The rapid adoption of high intensity training regimens and Sports of Fitness: CrossFit, Warrior Dash, American Ninja Warrior, Tough Mudder, P90X, Insanity etc, are putting some people at risk for injury. With increasing frequency, I am seeing significant injuries in patients who do Spartan Race or CrossFit workouts, in particular.
Some of these injuries were previously only seen in rare cases or were unreported in medical literature. As someone who does CrossFit and treats many patients who do it as well, I’m especially interested to provide this public service to help prevent injuries.
The problem isn't CrossFit per se, it's how it's done. The community is supportive, but ultra competitive, and with ego, improper form or coaching, poor body awareness and pre-existing conditions, injuries are more common than they need to be. Olympic type lifting mixed with intense cardio work, under time pressure, isn't for everyone. Modifications are essential for most of us.
Apparently, during the CrossFit regionals in the past couple of weeks, somewhere on the order of 25 men, including some elite athletes, either partially or completely tore their pectoralis major tendons. →
CrossFit appears to be equally popular among men and women. Both genders have excelled in the sport of fitness but both have been affected by injury. Aside from the obvious differences in male and female anatomy, there are functional and mechanical differences as well, and the potential for injury in men and women may be different.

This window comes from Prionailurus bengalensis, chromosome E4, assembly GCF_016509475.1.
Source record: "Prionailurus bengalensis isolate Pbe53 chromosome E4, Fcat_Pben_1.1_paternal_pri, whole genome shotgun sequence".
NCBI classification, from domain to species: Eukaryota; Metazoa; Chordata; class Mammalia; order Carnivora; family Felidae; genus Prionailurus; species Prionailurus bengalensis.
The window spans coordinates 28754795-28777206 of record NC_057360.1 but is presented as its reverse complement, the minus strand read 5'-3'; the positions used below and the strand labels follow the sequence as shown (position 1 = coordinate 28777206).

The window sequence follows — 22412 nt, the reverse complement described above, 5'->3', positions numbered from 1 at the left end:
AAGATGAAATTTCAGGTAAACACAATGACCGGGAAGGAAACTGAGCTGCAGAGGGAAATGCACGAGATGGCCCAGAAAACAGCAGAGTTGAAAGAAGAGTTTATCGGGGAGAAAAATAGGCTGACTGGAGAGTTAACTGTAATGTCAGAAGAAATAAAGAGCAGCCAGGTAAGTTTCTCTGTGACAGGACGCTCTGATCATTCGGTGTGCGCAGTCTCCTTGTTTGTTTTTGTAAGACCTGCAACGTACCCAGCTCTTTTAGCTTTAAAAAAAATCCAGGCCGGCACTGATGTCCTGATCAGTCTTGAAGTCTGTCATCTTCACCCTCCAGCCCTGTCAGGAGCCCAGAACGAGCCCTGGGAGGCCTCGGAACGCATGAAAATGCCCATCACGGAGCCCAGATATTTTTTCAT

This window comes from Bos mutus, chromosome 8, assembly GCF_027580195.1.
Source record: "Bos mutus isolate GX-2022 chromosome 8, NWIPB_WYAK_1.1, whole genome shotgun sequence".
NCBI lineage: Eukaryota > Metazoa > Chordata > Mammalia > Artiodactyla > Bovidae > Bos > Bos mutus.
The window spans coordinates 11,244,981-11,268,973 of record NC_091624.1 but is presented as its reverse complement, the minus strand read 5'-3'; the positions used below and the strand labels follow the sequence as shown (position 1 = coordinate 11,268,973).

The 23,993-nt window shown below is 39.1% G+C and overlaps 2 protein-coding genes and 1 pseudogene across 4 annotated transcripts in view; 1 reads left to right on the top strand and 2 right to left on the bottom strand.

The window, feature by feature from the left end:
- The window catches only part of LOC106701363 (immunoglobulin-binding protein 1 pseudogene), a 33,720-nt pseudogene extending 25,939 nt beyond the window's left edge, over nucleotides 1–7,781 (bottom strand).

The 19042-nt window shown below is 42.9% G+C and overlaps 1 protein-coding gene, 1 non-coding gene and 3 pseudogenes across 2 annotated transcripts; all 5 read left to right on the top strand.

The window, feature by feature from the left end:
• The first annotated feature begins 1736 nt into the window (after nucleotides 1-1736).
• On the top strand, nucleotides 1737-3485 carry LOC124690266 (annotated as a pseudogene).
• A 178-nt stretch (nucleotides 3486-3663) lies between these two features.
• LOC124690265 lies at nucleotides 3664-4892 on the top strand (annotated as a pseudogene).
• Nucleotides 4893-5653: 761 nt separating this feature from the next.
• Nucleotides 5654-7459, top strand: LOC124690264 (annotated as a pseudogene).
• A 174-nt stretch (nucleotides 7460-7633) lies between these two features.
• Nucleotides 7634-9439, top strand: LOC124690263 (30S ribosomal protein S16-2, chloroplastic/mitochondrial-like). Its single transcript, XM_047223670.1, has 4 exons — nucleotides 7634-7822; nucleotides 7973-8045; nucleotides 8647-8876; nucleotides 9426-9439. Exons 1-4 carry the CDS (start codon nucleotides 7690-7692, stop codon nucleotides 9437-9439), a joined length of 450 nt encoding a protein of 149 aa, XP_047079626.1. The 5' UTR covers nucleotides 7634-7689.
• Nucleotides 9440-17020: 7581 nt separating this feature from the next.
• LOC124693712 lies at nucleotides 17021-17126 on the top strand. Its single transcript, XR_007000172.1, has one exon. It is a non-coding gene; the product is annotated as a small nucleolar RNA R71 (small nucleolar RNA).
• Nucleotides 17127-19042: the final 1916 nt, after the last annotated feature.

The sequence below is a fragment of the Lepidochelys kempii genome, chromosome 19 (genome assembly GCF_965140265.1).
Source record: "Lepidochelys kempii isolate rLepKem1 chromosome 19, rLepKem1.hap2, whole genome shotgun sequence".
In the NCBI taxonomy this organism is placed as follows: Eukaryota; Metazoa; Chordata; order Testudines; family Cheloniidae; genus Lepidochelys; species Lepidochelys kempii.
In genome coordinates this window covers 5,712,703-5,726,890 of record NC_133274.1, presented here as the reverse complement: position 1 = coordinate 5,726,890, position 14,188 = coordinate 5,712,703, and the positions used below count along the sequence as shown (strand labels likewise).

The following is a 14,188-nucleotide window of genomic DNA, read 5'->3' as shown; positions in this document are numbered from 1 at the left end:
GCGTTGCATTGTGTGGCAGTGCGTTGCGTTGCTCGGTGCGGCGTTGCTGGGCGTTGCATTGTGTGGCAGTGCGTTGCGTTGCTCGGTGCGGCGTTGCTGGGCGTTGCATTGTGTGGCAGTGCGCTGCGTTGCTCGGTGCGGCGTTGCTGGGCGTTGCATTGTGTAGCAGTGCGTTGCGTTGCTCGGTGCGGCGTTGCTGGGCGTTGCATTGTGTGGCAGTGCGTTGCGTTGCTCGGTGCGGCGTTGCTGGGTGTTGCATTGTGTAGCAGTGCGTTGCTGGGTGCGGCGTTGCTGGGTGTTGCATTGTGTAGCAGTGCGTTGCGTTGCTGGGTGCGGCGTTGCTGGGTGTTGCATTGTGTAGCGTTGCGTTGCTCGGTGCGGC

In the sports medicine community, we are now seeing new injuries in women that were previously only seen in men. Two thirds of the hip surgeries I perform are in women. Common injuries include labral tears in the hip and increasingly severe tendon injuries in the elbows and shoulders.
Women pursuing CrossFit need to be aware of the strengths and weakness that relate to their unique physiology and anatomy. They also need to be aware of the potential impact of different physiologic phases they pass through: puberty, pregnancy, childbirth, menopause, etc. Estrogen-containing contraceptive use can even impact the musculoskeletal and vascular systems. Physiologic changes in hormone levels, elasticity and body fat ratios can influence connective tissues in ways that impact everything from regularity of menstrual cycles to ligament tension to urinary incontinence. Through proper training, women can achieve just as much benefit, if not more, from the sports of fitness. If you have concerns about your injury, feel free to contact us at firstname.lastname@example.org.
From my clinical practice, the most common reasons I see for injury include three main types: acute, chronic/overuse and acute on chronic.
Acute injuries are obvious, as something pops, rips or tears. A sudden ‘ouch’ or what was THAT? Chronic or overuse injuries are actually more common and can relate to many factors, as below. Acute-on-chronic injuries occur when there was a problem brewing under the surface to begin with and the exercise exacerbated something and immediate damage occurred.
The most common reasons for injuries include: